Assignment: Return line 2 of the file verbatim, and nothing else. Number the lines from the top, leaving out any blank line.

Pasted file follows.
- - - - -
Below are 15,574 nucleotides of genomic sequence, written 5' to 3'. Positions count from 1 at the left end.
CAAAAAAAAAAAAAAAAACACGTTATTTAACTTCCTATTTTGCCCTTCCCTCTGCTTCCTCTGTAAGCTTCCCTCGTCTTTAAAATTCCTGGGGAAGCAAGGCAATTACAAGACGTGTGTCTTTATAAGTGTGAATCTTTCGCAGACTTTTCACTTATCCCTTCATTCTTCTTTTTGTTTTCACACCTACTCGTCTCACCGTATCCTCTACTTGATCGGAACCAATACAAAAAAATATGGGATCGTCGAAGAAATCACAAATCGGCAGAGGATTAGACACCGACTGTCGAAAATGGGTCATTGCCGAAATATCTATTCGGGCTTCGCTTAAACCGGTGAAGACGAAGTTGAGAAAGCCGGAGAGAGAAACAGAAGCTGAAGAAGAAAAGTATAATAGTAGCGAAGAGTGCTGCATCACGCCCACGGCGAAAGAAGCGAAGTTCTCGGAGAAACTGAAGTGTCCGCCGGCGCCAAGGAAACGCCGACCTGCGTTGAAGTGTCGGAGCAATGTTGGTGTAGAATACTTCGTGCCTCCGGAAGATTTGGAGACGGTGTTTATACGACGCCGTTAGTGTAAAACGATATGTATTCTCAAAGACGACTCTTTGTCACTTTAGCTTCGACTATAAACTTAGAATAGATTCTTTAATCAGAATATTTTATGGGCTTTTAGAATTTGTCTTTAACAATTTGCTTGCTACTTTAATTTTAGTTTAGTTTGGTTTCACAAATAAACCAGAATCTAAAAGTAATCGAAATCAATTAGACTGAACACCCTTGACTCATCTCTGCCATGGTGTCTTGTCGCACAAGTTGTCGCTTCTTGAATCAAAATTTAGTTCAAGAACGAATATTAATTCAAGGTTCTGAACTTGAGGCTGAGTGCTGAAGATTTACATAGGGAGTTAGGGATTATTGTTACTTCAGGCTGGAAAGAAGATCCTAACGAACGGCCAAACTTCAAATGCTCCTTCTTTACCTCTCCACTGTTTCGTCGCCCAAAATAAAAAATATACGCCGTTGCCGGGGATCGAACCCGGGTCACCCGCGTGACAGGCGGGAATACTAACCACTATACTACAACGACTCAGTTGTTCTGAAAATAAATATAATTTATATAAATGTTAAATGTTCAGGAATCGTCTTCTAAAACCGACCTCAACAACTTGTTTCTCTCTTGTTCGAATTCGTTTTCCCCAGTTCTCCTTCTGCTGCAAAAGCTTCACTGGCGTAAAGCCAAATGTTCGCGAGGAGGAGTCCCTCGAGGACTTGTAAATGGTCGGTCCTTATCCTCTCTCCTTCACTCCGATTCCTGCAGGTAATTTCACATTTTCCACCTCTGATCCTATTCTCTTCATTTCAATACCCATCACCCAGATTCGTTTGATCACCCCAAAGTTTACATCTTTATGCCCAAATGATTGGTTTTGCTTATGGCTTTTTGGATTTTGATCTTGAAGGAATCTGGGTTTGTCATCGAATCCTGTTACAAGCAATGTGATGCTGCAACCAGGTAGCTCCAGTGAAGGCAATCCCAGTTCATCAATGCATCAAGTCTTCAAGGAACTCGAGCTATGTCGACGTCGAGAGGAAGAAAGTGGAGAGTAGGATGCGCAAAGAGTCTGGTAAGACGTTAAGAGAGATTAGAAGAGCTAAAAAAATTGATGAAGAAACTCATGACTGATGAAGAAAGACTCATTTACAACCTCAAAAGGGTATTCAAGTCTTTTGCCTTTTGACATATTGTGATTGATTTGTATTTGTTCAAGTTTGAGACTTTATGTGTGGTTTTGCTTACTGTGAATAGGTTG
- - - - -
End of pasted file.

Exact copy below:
CAAAAAAAAAAAAAAAAACACGTTATTTAACTTCCTATTTTGCCCTTCCCTCTGCTTCCTCTGTAAGCTTCCCTCGTCTTTAAAATTCCTGGGGAAGCAAGGCAATTACAAGACGTGTGTCTTTATAAGTGTGAATCTTTCGCAGACTTTTCACTTATCCCTTCATTCTTCTTTTTGTTTTCACACCTACTCGTCTCACCGTATCCTCTACTTGATCGGAACCAATACAAAAAAATATGGGATCGTCGAAGAAATCACAAATCGGCAGAGGATTAGACACCGACTGTCGAAAATGGGTCATTGCCGAAATATCTATTCGGGCTTCGCTTAAACCGGTGAAGACGAAGTTGAGAAAGCCGGAGAGAGAAACAGAAGCTGAAGAAGAAAAGTATAATAGTAGCGAAGAGTGCTGCATCACGCCCACGGCGAAAGAAGCGAAGTTCTCGGAGAAACTGAAGTGTCCGCCGGCGCCAAGGAAACGCCGACCTGCGTTGAAGTGTCGGAGCAATGTTGGTGTAGAATACTTCGTGCCTCCGGAAGATTTGGAGACGGTGTTTATACGACGCCGTTAGTGTAAAACGATATGTATTCTCAAAGACGACTCTTTGTCACTTTAGCTTCGACTATAAACTTAGAATAGATTCTTTAATCAGAATATTTTATGGGCTTTTAGAATTTGTCTTTAACAATTTGCTTGCTACTTTAATTTTAGTTTAGTTTGGTTTCACAAATAAACCAGAATCTAAAAGTAATCGAAATCAATTAGACTGAACACCCTTGACTCATCTCTGCCATGGTGTCTTGTCGCACAAGTTGTCGCTTCTTGAATCAAAATTTAGTTCAAGAACGAATATTAATTCAAGGTTCTGAACTTGAGGCTGAGTGCTGAAGATTTACATAGGGAGTTAGGGATTATTGTTACTTCAGGCTGGAAAGAAGATCCTAACGAACGGCCAAACTTCAAATGCTCCTTCTTTACCTCTCCACTGTTTCGTCGCCCAAAATAAAAAATATACGCCGTTGCCGGGGATCGAACCCGGGTCACCCGCGTGACAGGCGGGAATACTAACCACTATACTACAACGACTCAGTTGTTCTGAAAATAAATATAATTTATATAAATGTTAAATGTTCAGGAATCGTCTTCTAAAACCGACCTCAACAACTTGTTTCTCTCTTGTTCGAATTCGTTTTCCCCAGTTCTCCTTCTGCTGCAAAAGCTTCACTGGCGTAAAGCCAAATGTTCGCGAGGAGGAGTCCCTCGAGGACTTGTAAATGGTCGGTCCTTATCCTCTCTCCTTCACTCCGATTCCTGCAGGTAATTTCACATTTTCCACCTCTGATCCTATTCTCTTCATTTCAATACCCATCACCCAGATTCGTTTGATCACCCCAAAGTTTACATCTTTATGCCCAAATGATTGGTTTTGCTTATGGCTTTTTGGATTTTGATCTTGAAGGAATCTGGGTTTGTCATCGAATCCTGTTACAAGCAATGTGATGCTGCAACCAGGTAGCTCCAGTGAAGGCAATCCCAGTTCATCAATGCATCAAGTCTTCAAGGAACTCGAGCTATGTCGACGTCGAGAGGAAGAAAGTGGAGAGTAGGATGCGCAAAGAGTCTGGTAAGACGTTAAGAGAGATTAGAAGAGCTAAAAAAATTGATGAAGAAACTCATGACTGATGAAGAAAGACTCATTTACAACCTCAAAAGGGTATTCAAGTCTTTTGCCTTTTGACATATTGTGATTGATTTGTATTTGTTCAAGTTTGAGACTTTATGTGTGGTTTTGCTTACTGTGAATAGGTTG